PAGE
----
Informant: So in terms of where I grew up there are like sand dunes and they’re called The Sleeping Bear Dunes. And so there was there’s like a story. I’m gonna butcher the story, but we would learn it growing up. So, like a long time ago a mother bear and her two cubs had to swim across Lake Michigan to escape a forest fire. And so the bears swam for many hours, because the lake is massive, but soon the cubs got tired? And the mother bear reached the shore first and climbed to the top of a hill to like watch and wait for the babies. And it’s like so so sad, but the cubs drowned within sight of the shore. And so the Great Spirit created two islands to mark the spot where the cubs disappeared and then created a solitary dune to represent the mother bear and how she had to watch her babies in the lake. And we would go like in third- It’s usually around third grade. We would go on field trips to the dunes and before you go, they would read that story to you.
My informant learned this as part of her education in Michigan. She was actually homeschooled after elementary school, but she said this was one of her most vivid memories from the Michigan school system.
My informant is one of my roommates, a 20-year-old dance major at USC. She’s from Michigan and this performance took place in our kitchen as she was cooking.
This legend is told before children visit the actual site of the dunes, but it’s taught as a story rather than the truth of what happened and why the dunes and the island are there along Lake Michigan. I didn’t realize it until halfway through the performance, but this is a Native American legend and when I asked her if she knew which tribes had this legend, she said that she was never taught the tribes’ names, just that it was a Native American myth. It struck me how this story is told as a Native American legend, but with most of the context stripped from it, so it becomes part of Michigan’s history while still being othered.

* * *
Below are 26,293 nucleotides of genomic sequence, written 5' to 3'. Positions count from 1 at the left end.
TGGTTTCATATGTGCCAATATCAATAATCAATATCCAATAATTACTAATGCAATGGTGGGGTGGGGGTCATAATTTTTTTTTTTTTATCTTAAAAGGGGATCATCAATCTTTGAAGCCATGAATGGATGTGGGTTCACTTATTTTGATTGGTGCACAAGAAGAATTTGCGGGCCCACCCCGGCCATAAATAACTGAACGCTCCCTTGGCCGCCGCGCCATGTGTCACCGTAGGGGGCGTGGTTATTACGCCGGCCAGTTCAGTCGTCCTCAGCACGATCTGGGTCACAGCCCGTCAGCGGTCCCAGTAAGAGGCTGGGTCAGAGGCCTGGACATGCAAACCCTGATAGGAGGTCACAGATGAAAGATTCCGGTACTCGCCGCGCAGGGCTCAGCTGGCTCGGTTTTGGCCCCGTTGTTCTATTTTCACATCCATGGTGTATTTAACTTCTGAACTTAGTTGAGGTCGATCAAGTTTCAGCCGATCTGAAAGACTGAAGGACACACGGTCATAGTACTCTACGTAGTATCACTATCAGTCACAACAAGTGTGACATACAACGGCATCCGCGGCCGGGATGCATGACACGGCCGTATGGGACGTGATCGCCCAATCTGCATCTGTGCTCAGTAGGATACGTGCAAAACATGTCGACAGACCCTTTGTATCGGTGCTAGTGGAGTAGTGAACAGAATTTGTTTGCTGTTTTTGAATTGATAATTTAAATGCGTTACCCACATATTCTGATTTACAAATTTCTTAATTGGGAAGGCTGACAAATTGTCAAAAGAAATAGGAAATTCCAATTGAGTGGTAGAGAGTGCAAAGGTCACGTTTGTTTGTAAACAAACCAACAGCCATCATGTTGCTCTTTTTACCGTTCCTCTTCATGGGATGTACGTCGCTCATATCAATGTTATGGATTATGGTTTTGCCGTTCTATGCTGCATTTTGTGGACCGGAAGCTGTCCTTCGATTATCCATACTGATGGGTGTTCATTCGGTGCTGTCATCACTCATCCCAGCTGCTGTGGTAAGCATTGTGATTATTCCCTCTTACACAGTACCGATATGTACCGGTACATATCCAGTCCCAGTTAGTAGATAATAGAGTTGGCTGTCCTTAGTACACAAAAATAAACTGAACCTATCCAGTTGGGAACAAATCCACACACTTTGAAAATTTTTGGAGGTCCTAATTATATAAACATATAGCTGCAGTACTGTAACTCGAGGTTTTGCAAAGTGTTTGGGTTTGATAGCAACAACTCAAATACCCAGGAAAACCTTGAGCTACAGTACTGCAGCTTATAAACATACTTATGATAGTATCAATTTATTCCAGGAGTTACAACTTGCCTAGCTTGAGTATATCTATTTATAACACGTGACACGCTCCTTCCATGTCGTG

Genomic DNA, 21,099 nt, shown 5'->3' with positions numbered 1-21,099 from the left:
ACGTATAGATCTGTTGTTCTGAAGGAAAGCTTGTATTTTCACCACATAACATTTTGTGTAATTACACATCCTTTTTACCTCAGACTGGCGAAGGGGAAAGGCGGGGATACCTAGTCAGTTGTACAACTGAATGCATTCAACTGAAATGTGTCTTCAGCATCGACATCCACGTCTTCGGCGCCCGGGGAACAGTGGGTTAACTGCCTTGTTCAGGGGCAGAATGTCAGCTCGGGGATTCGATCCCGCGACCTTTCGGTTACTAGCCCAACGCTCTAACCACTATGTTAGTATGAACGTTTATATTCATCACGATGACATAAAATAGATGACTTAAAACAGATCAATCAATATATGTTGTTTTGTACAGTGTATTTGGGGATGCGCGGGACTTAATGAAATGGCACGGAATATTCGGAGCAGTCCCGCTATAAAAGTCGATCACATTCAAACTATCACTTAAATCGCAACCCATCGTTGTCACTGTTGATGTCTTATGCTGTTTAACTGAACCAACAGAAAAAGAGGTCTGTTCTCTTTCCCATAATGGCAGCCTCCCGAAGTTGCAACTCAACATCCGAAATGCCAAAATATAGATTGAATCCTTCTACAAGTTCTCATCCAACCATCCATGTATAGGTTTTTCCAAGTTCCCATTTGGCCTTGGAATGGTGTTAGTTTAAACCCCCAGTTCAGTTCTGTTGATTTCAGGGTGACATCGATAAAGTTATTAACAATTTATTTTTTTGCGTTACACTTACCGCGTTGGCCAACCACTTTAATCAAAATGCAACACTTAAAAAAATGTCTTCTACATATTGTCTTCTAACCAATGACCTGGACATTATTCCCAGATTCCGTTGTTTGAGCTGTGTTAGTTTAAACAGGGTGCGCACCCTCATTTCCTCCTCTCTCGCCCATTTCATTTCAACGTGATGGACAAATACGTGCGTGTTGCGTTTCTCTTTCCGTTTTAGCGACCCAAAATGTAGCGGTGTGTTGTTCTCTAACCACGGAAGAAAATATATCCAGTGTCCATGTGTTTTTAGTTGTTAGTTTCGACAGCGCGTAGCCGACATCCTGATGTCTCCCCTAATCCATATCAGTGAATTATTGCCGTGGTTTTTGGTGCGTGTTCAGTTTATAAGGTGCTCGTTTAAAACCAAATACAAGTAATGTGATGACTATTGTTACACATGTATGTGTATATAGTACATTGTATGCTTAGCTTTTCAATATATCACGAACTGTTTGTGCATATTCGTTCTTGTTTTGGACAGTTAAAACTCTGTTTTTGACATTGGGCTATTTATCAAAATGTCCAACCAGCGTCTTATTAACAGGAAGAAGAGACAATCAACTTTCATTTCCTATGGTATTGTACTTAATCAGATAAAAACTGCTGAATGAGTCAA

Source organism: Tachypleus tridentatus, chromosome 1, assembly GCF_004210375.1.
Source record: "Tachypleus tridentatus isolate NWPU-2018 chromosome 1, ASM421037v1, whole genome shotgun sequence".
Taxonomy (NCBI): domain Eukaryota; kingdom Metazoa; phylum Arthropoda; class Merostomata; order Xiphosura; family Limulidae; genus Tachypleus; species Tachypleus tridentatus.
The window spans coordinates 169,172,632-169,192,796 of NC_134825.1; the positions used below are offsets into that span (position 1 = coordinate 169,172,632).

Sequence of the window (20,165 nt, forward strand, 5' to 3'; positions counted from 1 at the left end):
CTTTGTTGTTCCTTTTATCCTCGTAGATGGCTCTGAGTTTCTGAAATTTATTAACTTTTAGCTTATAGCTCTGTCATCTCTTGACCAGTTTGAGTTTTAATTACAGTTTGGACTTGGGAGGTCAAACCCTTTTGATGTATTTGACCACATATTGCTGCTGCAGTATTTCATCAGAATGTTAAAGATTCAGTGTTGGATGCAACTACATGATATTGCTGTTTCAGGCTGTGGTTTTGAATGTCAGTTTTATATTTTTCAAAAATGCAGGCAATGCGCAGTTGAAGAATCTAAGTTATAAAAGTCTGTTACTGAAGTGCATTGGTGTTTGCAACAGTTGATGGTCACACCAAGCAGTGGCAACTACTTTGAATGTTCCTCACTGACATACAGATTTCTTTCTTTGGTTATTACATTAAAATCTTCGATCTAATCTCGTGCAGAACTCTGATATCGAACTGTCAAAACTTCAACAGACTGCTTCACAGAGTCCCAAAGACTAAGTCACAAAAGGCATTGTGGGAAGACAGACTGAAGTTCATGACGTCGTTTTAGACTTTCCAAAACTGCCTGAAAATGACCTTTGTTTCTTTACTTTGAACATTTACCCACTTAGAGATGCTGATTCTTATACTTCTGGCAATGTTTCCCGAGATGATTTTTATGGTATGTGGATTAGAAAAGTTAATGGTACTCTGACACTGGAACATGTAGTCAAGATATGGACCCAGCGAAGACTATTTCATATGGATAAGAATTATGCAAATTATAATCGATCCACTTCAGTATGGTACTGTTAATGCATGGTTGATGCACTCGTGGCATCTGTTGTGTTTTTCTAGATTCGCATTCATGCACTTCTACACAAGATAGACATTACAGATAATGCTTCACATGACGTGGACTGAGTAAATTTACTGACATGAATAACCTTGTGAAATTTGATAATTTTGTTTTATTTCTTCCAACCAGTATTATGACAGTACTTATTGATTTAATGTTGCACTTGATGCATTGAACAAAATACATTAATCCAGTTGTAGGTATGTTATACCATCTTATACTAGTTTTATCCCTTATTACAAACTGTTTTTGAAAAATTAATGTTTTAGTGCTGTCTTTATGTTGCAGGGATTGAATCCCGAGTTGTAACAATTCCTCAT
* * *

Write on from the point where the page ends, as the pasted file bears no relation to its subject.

For more information on the legend of the Sleeping Bear Dune, see, https://project.geo.msu.edu/geogmich/bearlegend.html
or for more on the appropriation of this story see,
Interviewer: “Can you tell the story of the Devil’s Kettle?”
Informant: “So the Brule River in Cook County, Minnesota has an interesting attribute. Above the upper falls, there is a large hole into which about a third of the river empties, and it has always been known as the Devil’s Kettle… and the folklore has it that umm… nobody knows where the water that goes into the Kettle actually comes out. There are rumors that it goes to China, that it goes to Hell, hence the name Devil’s Kettle, or that it empties somewhere else downriver, or out into the lake itself, the great lake known as Gitche Gumme, otherwise known as Lake Superior. Over the many years there have been people who said they would try and dam the Kettle so they could go down and check it out, rappel down with mountain climbing gear… umm, there have been reports of people throwing die and things like that to see where the die would come out, if they would come out at all. I don’t actually know if any of them are true or if any of those things have ever happened. I’ve been hiking the Brule River trail since I was a small child, so fifty some years, and the Kettle was always that legend and always that mystery and out end objective of the hikes was always to get to the Kettle, to see what water was going in, to see what sticks and other debris were going in, those kinds of things. Um, I’m not aware of any legends of people falling into the Devil’s Kettle but it wouldn’t surprise me. I know it’s been the… uh, been a part of a couple of novels along the way, that use the Kettle as part of their plot.”
The informant’s family owns a cabin nearby the Brule River in Minnesota that is used for vacation, so the informant has been immersed in this legend since childhood. When asked what theories he believes about where the water goes, the informant instead noted that he prefers it remains a mystery as that is what makes the location itself special.
This conversation was recorded in the living room of the informant’s home, but the legend in question addresses a location in northern Minnesota.
This is a great example of a geographical legend. I have visited the Kettle many times, and have often dreamed of being able to swim into the hole to discover myself where the water might lead. This legend has become a defining factor of the local towns, and it would be very interesting to interview local residents in Minnesota and compare their contributions to the theories mentioned above.